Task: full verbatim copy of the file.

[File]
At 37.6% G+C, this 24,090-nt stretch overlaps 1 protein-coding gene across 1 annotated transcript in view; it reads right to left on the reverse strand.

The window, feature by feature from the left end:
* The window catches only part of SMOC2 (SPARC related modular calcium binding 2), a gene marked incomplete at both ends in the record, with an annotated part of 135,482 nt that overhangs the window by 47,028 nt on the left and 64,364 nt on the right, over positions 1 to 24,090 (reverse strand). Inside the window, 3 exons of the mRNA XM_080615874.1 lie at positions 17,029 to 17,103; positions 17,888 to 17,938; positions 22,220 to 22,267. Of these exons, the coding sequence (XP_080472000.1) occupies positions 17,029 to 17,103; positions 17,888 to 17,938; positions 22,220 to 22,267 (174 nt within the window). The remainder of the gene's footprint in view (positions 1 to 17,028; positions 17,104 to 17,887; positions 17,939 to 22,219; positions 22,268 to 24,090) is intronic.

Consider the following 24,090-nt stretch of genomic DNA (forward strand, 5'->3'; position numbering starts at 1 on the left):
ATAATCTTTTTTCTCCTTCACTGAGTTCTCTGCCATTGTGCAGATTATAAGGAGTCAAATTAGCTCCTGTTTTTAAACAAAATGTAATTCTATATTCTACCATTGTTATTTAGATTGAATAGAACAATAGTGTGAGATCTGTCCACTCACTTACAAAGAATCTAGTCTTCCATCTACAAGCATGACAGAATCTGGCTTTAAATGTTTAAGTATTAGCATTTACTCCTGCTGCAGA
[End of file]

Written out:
At 37.6% G+C, this 24,090-nt stretch overlaps 1 protein-coding gene across 1 annotated transcript in view; it reads right to left on the reverse strand.

The window, feature by feature from the left end:
* The window catches only part of SMOC2 (SPARC related modular calcium binding 2), a gene marked incomplete at both ends in the record, with an annotated part of 135,482 nt that overhangs the window by 47,028 nt on the left and 64,364 nt on the right, over positions 1 to 24,090 (reverse strand). Inside the window, 3 exons of the mRNA XM_080615874.1 lie at positions 17,029 to 17,103; positions 17,888 to 17,938; positions 22,220 to 22,267. Of these exons, the coding sequence (XP_080472000.1) occupies positions 17,029 to 17,103; positions 17,888 to 17,938; positions 22,220 to 22,267 (174 nt within the window). The remainder of the gene's footprint in view (positions 1 to 17,028; positions 17,104 to 17,887; positions 17,939 to 22,219; positions 22,268 to 24,090) is intronic.

Consider the following 24,090-nt stretch of genomic DNA (forward strand, 5'->3'; position numbering starts at 1 on the left):
ATAATCTTTTTTCTCCTTCACTGAGTTCTCTGCCATTGTGCAGATTATAAGGAGTCAAATTAGCTCCTGTTTTTAAACAAAATGTAATTCTATATTCTACCATTGTTATTTAGATTGAATAGAACAATAGTGTGAGATCTGTCCACTCACTTACAAAGAATCTAGTCTTCCATCTACAAGCATGACAGAATCTGGCTTTAAATGTTTAAGTATTAGCATTTACTCCTGCTGCAGA